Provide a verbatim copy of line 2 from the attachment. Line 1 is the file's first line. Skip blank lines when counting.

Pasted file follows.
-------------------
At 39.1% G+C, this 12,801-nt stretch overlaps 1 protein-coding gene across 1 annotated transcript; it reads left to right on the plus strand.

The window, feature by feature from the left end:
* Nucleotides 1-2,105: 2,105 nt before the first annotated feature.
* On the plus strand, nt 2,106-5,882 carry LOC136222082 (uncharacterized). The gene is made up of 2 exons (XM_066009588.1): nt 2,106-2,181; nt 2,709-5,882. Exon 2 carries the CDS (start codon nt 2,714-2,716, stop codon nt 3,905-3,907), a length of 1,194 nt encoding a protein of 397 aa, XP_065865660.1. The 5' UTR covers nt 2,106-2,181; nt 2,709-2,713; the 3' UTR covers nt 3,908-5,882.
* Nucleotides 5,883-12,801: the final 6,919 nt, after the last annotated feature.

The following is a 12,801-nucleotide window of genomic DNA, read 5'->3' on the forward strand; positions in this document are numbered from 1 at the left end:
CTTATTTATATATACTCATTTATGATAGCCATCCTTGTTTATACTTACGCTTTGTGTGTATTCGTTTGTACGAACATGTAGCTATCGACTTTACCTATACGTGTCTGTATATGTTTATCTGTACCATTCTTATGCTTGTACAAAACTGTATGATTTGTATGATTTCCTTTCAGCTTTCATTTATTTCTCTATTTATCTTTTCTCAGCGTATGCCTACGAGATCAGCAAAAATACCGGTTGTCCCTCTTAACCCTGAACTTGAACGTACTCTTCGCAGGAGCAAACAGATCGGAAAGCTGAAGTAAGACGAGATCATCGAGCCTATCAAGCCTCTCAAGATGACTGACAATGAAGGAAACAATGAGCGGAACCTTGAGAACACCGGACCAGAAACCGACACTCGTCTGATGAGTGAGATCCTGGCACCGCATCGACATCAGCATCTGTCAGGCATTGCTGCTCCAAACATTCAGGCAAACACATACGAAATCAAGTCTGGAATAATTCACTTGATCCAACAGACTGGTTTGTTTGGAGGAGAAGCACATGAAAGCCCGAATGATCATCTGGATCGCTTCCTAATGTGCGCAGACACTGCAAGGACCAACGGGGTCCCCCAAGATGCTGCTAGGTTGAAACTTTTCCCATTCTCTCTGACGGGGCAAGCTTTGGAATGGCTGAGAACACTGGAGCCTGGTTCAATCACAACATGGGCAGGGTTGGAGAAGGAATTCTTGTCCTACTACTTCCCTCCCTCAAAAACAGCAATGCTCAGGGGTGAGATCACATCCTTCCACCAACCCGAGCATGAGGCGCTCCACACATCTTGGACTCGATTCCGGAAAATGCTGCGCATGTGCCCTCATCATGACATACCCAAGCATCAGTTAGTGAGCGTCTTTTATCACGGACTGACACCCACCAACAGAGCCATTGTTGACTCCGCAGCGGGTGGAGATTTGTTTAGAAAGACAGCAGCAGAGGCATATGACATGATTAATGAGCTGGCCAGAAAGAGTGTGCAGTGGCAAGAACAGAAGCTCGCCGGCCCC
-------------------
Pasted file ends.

The window, feature by feature from the left end: